mctrump · Pepe Collector · 2 points ·
This is the kind of argument used by people who don't understand that glitched speedrunning like this is an order of magnitude harder than playing the game normally

mctrump · Pepe Collector · 1 points ·
Send me a message if you're there

mctrump · Pepe Collector · 4 points ·
I bet you don't even know we have a discord server

mctrump · Pepe Collector · OP · 2 points ·
I'm sitting here legitimately wondering if you're being serious or not

mctrump · Pepe Collector · OP · 1 points ·
There are people who have tried to claim what you are claiming. This whole idea of "there two choice from the start" is beyond wrong.

If the host has three doors and just gives you your initial choice without doing anything else, that's a 33% chance of a win, inarguably. If after making your choice, the host opens an unchosen goat door and then gives you the contents of your chosen door, it's still a 33% chance of a win. That's because when you make your initial choice, you lock in the chances of that door being a winning door at the rate at the time of your choice.

At your initial choice, you have an equal chance of it being the car, goat #1, or goat #2, that's a 33% chance of it being the car. The host opening an unchosen goat door does not magically change what your initial choice is. You can't just disregard one of the goats when making your initial choice because it absolutely is a relevant factor when making it.

The effects of the monty hall problem become more obvious when you have a higher number of doors. The generic monty hall problem can have any number of doors as long as it has at least 3, and the host must open every door except 2.

Suppose instead of goats, doors, and a car, a 52 choice version has played with cards. The goal is to find the ace of spades.

First, the player picks a card out of a full deck at random and lays it face down without looking at it, this is the initial choice. The host then thumbs through the remaining 51 cards and lays 50 cards face up that are not the ace of spades and lays the last card face down without showing it to the player.

Which card is more likely to be the ace of spades, the initial card, or the remaining card?

mctrump · Pepe Collector · 8 points ·
You've found my spirit animal

mctrump · Pepe Collector · 4 points · *
izotable's wallpaper

mctrump · Pepe Collector · 6 points ·
My desires have long since surpassed such entry-level smut

mctrump · Pepe Collector · OP · 1 points ·
So I've given some thought regarding the idea of two people playing monty hall.

For starters, you are changing the rules of the system, so of course you're going to come up with a different result. But that doesn't prove anything in regards to the standard monty hall problem. I'm going to work through every possible situation with two players

1) both players pick the same door and stay
No different from one player doing the same

2) both players pick the same door and switch
Also no different from one player doing the same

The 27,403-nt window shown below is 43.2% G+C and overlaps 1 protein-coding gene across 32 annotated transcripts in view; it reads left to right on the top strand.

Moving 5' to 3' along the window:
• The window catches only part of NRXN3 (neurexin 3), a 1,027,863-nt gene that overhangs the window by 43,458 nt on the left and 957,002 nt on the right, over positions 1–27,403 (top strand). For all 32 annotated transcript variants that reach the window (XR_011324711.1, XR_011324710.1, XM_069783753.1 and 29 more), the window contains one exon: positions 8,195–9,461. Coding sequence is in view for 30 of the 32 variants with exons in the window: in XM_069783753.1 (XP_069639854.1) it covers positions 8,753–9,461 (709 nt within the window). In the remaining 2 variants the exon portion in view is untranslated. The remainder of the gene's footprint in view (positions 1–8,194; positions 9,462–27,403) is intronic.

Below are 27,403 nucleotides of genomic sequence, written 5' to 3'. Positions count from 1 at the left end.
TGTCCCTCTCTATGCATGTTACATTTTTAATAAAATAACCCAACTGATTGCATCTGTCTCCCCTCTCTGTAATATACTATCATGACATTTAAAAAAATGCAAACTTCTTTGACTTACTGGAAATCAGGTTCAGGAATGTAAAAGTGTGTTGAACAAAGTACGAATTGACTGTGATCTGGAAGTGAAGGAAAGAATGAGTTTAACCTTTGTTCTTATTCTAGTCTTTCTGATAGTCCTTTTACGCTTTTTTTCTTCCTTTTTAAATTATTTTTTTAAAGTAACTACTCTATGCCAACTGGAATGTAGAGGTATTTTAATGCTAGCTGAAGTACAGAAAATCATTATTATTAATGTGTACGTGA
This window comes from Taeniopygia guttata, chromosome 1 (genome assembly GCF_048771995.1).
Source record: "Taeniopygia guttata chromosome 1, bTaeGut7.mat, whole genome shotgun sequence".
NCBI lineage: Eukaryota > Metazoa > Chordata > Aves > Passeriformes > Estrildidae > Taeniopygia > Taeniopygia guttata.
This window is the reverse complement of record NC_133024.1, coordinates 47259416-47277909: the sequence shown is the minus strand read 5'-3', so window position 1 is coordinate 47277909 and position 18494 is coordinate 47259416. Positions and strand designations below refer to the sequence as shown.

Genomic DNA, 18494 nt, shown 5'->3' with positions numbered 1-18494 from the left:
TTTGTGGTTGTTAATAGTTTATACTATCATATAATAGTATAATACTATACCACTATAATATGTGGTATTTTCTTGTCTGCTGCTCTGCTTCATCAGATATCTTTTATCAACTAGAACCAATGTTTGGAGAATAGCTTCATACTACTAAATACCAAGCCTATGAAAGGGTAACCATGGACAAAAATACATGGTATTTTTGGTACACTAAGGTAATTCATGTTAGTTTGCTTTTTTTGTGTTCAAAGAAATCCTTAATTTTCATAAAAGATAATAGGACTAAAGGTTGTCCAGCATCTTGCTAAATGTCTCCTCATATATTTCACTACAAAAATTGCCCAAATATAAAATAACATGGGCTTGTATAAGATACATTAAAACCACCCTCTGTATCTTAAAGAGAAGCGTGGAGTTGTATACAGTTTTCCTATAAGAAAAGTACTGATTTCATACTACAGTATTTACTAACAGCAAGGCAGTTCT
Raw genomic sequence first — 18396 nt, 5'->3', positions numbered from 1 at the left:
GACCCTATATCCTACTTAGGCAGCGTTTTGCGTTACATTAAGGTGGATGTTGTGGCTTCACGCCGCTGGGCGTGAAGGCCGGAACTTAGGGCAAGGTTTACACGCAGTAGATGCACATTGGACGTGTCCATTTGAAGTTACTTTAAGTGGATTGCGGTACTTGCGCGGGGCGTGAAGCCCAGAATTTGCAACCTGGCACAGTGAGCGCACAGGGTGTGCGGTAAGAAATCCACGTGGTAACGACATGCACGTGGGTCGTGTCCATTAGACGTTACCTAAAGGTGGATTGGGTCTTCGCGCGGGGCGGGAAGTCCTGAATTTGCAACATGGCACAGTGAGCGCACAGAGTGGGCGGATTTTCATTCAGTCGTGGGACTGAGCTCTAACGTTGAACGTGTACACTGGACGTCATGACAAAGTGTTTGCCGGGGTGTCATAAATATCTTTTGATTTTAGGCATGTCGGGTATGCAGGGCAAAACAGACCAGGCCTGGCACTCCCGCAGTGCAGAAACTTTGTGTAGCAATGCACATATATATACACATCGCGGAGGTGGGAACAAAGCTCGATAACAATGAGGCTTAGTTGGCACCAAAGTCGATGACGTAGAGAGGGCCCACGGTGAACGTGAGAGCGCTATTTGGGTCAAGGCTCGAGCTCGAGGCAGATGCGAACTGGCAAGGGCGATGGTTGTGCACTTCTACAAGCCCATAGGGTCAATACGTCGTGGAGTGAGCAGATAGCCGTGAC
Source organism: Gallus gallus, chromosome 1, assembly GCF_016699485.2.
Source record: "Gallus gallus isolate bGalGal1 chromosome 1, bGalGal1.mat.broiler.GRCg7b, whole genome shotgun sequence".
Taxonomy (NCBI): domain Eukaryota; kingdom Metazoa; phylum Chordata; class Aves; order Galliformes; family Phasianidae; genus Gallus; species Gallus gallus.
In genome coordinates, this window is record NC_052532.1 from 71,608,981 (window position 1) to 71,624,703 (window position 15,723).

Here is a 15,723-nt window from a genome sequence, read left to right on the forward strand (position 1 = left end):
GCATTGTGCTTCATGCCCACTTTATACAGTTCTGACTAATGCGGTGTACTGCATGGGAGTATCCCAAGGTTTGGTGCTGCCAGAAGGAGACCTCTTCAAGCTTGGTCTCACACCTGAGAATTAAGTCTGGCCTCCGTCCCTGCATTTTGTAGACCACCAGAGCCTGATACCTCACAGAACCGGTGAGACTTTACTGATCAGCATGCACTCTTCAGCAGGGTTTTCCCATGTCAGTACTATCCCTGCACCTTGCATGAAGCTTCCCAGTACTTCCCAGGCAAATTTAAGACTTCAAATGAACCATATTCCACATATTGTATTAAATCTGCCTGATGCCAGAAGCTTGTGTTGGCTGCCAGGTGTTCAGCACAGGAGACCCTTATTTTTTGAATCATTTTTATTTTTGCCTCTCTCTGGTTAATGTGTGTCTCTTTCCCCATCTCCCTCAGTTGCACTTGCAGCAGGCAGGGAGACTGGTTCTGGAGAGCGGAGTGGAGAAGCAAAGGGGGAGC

3) both players pick the same door, one stays, one switches
Well, the host already revealed one door, so the two players have a combined 100% chance of winning as they have selected all possible solutions at this point

4) the players pick different doors and the unselected door is the car door(1/3 chance)
the monty hall problem cannot proceed as there are no unchosen goat doors. This dead end is probably why I've never seen anyone using this "two players" argument

5) the players pick different doors and the unselected door is a goat door(2/3 chance)
This is where new logic has to be invented, as standard monty hall logic cannot apply. There are only two closed door and the car is behind one of them. Both players had an equal chance of being right before the unchosen door was opened. However, as both closed doors were selected before the other door was opened, the potential 1/3 probability of the opened door has to be evenly distributed among the closed doors. In this case, each of the closed doors has a 50% chance of being the car door.

I must reiterate, under standard rules. You have a 33% chance of winning by staying with your initial choice because the choice was made when you had a 33% chance of being right. The fact that the host opened an unchosen goat door does not change this. Since the initial choice has a 33% chance of winning, the other closed door must have a 67% chance of winning.

Suppose a player playes the game many times and always chooses door #1 and stays. The player can only win if the car is behind door #1. The car has an equal chance of being behind any of the three doors.

If the car is behind door #1, he wins
If the car is behind door #2, he loses
If the car is behind door #3, he loses

He can find himself in three possible significant situations. One leads to a win, the other two lead to a loss. He has a 33% chance of winning be staying.

mctrump · Pepe Collector · 1 points ·
If you want votes, post quality content


mctrump
I am the guy she tells you not to worry about.
382,831 Pepe Collector
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